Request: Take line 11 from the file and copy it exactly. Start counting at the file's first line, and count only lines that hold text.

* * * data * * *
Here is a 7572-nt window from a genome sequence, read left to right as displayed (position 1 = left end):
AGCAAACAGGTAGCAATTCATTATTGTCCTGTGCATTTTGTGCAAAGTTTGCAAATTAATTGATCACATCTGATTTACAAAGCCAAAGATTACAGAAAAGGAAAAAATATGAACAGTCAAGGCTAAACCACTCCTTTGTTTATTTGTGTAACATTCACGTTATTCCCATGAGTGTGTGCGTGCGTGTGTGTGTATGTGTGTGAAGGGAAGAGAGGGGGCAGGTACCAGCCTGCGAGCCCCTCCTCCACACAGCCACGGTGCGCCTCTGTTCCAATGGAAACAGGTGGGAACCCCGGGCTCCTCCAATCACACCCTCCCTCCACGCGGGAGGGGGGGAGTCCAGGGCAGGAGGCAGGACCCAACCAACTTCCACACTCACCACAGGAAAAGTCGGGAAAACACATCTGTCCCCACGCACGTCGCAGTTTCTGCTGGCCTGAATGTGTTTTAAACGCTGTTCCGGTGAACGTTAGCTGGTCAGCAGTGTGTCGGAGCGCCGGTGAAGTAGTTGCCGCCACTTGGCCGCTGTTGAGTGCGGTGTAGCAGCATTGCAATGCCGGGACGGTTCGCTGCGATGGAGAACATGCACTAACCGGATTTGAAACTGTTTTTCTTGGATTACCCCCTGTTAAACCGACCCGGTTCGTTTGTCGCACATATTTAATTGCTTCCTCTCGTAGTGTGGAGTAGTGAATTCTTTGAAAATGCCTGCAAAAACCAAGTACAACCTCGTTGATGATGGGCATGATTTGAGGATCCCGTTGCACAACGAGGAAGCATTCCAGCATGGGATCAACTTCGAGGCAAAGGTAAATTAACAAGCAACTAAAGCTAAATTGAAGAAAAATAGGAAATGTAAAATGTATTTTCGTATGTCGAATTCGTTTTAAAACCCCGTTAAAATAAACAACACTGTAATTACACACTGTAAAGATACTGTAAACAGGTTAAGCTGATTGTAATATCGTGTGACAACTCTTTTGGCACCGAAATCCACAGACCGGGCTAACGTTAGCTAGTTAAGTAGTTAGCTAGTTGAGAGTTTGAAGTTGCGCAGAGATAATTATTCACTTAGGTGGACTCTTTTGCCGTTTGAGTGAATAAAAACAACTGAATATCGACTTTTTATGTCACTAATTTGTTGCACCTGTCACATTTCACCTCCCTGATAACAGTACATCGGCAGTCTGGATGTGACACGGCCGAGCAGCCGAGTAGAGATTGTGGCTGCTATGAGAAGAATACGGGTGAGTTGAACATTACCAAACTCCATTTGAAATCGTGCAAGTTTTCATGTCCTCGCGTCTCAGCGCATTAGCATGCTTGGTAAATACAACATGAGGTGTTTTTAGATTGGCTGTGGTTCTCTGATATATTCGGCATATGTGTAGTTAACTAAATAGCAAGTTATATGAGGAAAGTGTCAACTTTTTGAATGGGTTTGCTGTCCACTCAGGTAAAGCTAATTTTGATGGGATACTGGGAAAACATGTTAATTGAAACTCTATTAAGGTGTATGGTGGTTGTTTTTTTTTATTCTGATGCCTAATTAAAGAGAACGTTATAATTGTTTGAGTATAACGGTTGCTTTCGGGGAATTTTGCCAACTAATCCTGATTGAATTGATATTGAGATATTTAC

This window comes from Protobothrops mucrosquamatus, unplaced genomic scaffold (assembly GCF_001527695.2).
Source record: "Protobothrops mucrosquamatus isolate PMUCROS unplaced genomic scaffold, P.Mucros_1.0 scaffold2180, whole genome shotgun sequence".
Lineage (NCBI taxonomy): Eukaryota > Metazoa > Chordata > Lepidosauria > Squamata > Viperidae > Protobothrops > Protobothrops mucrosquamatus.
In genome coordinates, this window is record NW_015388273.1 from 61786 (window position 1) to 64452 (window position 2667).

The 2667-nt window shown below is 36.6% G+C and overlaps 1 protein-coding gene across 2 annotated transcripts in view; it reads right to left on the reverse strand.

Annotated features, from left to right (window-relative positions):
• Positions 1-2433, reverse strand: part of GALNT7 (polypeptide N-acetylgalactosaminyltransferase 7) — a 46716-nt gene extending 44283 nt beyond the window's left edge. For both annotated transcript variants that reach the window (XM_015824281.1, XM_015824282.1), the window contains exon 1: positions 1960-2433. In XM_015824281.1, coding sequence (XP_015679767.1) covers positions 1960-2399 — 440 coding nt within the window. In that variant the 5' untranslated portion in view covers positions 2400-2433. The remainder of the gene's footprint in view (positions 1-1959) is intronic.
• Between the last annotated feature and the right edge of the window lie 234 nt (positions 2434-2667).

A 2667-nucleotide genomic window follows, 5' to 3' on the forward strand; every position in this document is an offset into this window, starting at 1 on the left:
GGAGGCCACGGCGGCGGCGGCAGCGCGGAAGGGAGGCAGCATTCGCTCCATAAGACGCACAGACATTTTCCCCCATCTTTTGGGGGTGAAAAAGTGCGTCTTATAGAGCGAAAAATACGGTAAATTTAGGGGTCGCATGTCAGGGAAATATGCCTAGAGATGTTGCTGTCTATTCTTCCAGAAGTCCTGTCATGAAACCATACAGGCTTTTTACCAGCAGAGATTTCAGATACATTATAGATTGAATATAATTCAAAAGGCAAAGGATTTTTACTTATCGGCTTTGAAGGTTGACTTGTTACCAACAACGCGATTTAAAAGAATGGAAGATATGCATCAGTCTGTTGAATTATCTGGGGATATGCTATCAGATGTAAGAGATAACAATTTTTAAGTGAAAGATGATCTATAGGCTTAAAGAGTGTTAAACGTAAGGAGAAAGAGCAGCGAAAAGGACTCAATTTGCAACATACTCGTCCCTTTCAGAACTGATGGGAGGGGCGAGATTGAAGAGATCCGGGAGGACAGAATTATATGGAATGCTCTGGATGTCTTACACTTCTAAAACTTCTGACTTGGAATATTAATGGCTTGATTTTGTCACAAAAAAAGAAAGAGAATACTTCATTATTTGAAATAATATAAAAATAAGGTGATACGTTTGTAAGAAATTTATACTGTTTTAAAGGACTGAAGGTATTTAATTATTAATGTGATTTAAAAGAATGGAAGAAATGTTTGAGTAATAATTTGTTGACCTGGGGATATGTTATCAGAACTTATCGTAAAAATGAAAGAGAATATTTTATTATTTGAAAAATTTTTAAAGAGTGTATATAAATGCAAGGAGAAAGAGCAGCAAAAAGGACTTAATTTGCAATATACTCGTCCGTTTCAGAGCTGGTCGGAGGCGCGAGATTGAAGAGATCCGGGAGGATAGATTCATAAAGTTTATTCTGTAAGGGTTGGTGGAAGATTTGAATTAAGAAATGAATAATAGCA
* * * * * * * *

A 2667-nucleotide genomic window follows, 5' to 3' on the forward strand; every position in this document is an offset into this window, starting at 1 on the left: